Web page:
Is Missing Haemodialysis Associated with Short Term Morbidity and Mortality in End Stage Renal Disease?
Keywords:emergencies, fatal outcome, patient admission, patient nonadherence
AbstractObjective: To determine the effect of missed haemodialysis sessions. Methods: This cohort study was carried out from July to October 2019. Patients on maintenance haemodialysis were selected by consecutive sampling technique. Exclusion criteria included patients admitted to hospital during first month of study, haemodialysis for acute kidney injury, haemodialysis from multiple dialysis units, haemodialysis less than two times a week and unwilling patients. Data on haemodialysis sessions carried out during July 2019 was recorded to document attendance patterns. Patients were followed up for all-cause mortality, hospital admissions and need for haemodialysis in emergency over next three months. Results: Appointments were given to 84 patients, aged 59.27± 14.09 years, for 700 sessions during July. Amongst them, 24 (28.57%) missed 34 (4.86%) haemodialysis sessions. At least one haemodialysis session was missed by 14 (26.92%) males as compared to 10 (31.25%) females (p=0.670). During follow up period, 12 (14.29%) patients died. Five of 24 patients missing dialysis died, as compared to seven out of 60 patients with good compliance (p=0.310; relative risk: 1.992). Eight out of 24 patients missing dialysis required hospital admissions, as compared to 19 out of 60 patients with good compliance (p=0.883; relative risk: 1.079). Seven out of 24 patients missing dialysis required emergency haemodialysis, as compared to 12 out of 60 patients with good compliance (p=0.364; relative risk: 1.647). Conclusion: There was a statistically insignificant greater trend towards mortality and need for emergency haemodialysis amongst poorly compliant patients.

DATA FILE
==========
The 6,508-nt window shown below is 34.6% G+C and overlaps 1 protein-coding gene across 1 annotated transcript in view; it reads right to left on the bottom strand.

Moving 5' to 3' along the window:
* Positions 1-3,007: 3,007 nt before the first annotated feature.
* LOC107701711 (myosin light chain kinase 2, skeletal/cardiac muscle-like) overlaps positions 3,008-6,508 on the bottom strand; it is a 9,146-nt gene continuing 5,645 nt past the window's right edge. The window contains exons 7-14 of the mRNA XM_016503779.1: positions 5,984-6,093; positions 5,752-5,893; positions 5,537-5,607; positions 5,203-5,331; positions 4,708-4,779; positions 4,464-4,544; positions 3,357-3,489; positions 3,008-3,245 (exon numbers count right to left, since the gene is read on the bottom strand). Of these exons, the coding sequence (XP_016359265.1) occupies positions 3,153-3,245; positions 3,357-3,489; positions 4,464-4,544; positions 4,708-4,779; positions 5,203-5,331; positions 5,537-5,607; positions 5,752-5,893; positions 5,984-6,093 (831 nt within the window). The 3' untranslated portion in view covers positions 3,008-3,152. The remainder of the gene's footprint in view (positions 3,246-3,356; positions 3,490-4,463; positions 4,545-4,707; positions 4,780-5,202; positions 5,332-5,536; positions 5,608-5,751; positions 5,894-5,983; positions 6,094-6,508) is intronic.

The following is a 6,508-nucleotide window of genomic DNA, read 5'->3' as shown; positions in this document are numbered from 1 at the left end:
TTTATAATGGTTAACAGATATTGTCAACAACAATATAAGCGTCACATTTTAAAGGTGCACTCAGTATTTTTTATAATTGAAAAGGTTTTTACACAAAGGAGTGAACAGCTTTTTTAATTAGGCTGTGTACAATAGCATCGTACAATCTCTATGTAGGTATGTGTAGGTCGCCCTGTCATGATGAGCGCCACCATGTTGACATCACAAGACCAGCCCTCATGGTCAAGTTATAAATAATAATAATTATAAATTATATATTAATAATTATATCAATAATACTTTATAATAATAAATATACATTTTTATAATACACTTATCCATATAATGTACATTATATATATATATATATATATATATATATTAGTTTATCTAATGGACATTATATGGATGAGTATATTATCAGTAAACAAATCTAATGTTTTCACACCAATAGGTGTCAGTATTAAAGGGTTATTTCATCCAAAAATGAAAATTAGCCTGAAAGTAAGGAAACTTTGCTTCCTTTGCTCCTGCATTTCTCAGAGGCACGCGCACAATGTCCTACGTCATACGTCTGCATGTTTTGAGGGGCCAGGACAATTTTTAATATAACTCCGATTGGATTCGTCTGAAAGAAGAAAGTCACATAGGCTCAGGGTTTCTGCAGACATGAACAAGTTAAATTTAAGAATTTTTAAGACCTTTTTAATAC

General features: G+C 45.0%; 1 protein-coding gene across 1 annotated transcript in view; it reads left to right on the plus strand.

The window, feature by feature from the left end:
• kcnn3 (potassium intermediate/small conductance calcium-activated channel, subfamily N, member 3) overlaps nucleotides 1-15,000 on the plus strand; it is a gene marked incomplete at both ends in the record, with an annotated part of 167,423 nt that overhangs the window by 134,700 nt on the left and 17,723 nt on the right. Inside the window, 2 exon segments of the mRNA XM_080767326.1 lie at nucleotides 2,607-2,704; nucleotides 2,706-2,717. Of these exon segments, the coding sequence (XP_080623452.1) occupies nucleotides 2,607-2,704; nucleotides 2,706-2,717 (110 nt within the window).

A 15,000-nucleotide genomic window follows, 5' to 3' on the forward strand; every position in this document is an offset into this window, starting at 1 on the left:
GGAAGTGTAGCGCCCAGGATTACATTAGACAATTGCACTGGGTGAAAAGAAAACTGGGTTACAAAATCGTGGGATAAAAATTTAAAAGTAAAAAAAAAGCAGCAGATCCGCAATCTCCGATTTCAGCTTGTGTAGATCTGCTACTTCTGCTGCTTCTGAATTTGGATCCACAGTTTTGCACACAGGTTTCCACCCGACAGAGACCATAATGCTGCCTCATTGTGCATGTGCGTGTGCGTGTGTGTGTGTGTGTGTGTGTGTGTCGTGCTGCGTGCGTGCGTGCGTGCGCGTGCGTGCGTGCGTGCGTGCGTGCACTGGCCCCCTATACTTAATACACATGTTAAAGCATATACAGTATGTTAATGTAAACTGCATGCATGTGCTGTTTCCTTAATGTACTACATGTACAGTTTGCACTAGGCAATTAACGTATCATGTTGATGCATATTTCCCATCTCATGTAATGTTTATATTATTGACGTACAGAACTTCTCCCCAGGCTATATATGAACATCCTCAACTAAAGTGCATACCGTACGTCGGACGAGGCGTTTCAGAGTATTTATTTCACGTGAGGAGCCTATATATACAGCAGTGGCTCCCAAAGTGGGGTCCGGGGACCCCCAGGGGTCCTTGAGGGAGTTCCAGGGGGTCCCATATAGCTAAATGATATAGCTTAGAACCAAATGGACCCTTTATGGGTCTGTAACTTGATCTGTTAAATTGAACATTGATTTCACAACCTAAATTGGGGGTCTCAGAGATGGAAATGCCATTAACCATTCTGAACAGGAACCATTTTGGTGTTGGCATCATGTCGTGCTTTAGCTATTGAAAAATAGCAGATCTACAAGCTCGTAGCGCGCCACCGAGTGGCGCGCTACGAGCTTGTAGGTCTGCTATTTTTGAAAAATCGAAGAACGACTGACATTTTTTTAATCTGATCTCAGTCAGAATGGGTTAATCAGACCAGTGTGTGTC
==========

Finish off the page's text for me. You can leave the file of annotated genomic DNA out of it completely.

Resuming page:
- 2022-02-02 (2)
- 2022-01-27 (1)
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